After parking the bike out the back and unpacking, we set off on foot to explore Bath and ended up at the Roman Baths. It cost us 28 pounds (14 each) to get in….as they don’t take the English Heritage Pass that Vince purchased previously when we went to Hadrian’s wall ….we have tried to use it at a few places but the answer always seems to be “No”.  The Roman Bath was fascinating …but I won’t say too much as I know Vince will be blogging about it specifically. Surfice to say I could not resist dipping my finger into the 10,000 year old thermal spring water (which you are not really allowed to do) and was a bit alarmed when it came out brown! There is a high iron content in the water. That will teach me!!!

Tonight we will just have a quiet evening as we head back to London tomorrow. I can’t wait, we moved the date of our Wicked tickets ( a whole other telephone mission story there !) when we were in Inverness ….due to me having to attend the hospital which meant we couldn’t make our original date of 20th April. It should be a magical evening…I’m really looking forward to it, and so is Vince.



We woke up this morning, in our two single beds, in the loft of the 150 year old farmhouse to see snow on the ground….how exciting! I rushed downstairs and raced outside to take some photos. The ANIMAL was covered in snow! It was awesome…..I was like a kid in a candy shop…..I love snow! After breakfast we packed the bike got dressed in our wet-weather gear and Vince let some air out of the tyres before carefully getting the bike back down the hill to the road…I chose to walk down as we were both concerned due to the boggy nature of the land, as well as the increased challenge of the snow and ice. Once safely at the bottom, I mounted and we rode into Falstone where Vince got out the 12v compressor to pump up the tyres…all a bit of a mission but very necessary. We went to Chesters Fort – a Roman fort and bath house on the River Tyne (inc a small section of Hadrian’s Wall) not too far away and we had a good look at that. Then we rode a few miles further west and stopped at Housestead’s Fort and had a good look around that – which included a long walk (about a mile and a half) up a very, very, very steep hill from carpark to the ruins…. that was hard work with all our riding and wet weather gear on…at one point I thought I might have a heart attack! We then watched a short video on the history of Housestead’s Fort and Hadrian’s Wall before inspecting the ruins. We walked further up the hill to the actual section of Hadrian’s Wall that you can walk on….amazing….we came …we saw….we conquered!!! The weather deteriorated further when we left there and the wind had picked up making riding quite unpleasant and dangerous…I had to press my weight down on the left peg and lean over to help Vince keep the bike upright against the cross wind…..so we revised our plans, which were to go to Greenock……and just aimed to get to Gretna Green for the night instead. We were welcomed into Scotland after 1503km in England to hail, gales  and freezing cold! Welcome HOME Karen!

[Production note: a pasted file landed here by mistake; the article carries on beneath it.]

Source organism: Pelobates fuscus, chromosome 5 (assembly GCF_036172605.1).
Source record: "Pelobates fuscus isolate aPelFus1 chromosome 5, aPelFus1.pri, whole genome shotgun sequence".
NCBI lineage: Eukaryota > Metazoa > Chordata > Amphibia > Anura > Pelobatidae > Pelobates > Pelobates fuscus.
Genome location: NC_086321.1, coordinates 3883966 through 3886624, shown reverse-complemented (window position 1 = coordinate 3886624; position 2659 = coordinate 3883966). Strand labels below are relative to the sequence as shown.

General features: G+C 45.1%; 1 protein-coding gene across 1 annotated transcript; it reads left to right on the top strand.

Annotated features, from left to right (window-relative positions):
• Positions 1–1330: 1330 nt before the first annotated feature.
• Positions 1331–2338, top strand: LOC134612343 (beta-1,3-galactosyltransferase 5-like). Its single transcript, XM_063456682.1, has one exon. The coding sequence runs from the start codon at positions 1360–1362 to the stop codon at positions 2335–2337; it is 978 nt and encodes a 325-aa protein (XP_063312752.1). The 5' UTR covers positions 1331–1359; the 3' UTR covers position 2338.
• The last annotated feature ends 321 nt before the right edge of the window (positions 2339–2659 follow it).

We left quaint little Cockermouth behind and headed for Vince’s Aunt’s home….Hill House in Falstone (Near Hexham). The original plan was to go via the Honister Pass but it was raining heavily and we had been warned the pass was not for the faint hearted at the best of times… so we took a more direct route. Just out of Hexham we turned north to Bellingham and stopped for lunch at a little cafe there – the Rocky Road. We took the longer route to Hill House – going via Falstone to avoid the gates.